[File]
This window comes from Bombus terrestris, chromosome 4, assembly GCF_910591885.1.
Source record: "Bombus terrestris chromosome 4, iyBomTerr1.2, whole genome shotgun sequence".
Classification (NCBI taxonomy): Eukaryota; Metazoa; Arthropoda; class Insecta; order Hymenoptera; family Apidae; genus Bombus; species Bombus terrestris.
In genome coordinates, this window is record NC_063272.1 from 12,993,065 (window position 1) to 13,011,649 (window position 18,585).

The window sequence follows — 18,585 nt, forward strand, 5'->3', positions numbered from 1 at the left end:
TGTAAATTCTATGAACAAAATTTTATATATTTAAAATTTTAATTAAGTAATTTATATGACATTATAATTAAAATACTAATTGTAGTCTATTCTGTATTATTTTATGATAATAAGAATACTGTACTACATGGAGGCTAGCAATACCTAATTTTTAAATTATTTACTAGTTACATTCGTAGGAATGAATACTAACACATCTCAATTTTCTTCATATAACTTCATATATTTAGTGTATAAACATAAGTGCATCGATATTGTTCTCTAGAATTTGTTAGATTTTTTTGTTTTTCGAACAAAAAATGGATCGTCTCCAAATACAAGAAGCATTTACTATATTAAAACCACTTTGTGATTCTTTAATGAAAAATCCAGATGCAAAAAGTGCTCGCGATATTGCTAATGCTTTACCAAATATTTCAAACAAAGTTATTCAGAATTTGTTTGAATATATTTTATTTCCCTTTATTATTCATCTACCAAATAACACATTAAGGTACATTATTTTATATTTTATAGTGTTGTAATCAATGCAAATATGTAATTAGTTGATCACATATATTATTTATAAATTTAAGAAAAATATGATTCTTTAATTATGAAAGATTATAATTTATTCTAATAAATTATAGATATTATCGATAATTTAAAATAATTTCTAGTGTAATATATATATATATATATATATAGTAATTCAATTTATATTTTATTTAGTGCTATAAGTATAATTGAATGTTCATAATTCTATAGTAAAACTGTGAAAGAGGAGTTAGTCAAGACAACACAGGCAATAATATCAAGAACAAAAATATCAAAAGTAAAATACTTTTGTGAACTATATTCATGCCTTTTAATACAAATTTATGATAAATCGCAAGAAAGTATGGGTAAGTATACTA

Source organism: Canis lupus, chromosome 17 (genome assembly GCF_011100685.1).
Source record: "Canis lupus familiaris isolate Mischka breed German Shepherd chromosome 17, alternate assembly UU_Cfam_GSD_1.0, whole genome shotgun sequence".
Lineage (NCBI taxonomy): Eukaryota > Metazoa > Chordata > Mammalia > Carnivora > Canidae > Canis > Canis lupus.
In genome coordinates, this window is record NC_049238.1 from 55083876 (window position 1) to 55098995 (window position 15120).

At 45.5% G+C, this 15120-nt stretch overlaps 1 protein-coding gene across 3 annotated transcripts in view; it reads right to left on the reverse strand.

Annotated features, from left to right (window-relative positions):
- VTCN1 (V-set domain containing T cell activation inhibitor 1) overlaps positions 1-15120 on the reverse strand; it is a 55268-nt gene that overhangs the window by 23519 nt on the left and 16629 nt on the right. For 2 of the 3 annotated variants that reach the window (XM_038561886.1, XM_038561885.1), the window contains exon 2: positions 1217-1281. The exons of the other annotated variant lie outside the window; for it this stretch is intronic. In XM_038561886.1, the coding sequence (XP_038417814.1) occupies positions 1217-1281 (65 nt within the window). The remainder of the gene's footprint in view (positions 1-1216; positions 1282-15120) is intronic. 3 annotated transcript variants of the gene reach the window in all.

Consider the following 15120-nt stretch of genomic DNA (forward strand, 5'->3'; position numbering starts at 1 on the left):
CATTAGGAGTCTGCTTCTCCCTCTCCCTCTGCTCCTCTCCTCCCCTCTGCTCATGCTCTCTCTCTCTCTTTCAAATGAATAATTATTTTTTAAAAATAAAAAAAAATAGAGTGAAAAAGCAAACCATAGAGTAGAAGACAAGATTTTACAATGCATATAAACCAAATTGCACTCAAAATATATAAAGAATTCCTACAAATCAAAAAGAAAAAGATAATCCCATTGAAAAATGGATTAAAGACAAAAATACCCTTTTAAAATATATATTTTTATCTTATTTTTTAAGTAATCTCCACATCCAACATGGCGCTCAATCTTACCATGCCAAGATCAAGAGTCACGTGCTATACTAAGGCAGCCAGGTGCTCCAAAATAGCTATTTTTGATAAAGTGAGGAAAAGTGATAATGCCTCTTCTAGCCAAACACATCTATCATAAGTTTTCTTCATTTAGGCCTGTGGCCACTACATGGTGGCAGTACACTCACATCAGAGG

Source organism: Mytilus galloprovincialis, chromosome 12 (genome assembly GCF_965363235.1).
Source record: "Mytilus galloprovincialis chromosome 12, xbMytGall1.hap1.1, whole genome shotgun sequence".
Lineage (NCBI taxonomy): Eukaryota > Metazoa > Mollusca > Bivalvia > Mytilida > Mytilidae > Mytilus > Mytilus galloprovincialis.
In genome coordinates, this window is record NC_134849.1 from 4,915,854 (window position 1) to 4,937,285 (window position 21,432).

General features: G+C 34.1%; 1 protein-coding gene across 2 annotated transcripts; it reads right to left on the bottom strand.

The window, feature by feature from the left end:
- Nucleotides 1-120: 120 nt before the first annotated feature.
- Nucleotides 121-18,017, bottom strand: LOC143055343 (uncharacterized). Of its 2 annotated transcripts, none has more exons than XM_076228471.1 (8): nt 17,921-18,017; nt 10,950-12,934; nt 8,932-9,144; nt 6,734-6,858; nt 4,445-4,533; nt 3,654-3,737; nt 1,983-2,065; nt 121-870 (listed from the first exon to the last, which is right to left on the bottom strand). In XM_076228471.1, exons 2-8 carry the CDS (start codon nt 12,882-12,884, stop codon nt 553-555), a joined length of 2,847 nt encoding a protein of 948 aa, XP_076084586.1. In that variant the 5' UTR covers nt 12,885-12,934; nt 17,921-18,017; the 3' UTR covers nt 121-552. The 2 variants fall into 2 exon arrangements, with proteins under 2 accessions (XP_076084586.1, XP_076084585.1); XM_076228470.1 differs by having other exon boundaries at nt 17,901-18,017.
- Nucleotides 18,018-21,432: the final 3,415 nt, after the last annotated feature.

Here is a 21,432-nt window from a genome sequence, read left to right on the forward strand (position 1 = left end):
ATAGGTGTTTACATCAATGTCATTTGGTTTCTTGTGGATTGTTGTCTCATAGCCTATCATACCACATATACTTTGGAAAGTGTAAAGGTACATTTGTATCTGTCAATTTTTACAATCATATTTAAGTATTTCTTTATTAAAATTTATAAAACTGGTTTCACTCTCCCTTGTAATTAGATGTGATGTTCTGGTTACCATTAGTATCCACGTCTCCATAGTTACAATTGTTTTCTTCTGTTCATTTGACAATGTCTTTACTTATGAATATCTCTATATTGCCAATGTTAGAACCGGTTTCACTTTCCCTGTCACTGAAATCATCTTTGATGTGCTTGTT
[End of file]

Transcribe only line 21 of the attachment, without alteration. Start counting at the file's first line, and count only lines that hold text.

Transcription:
The window, feature by feature from the left end: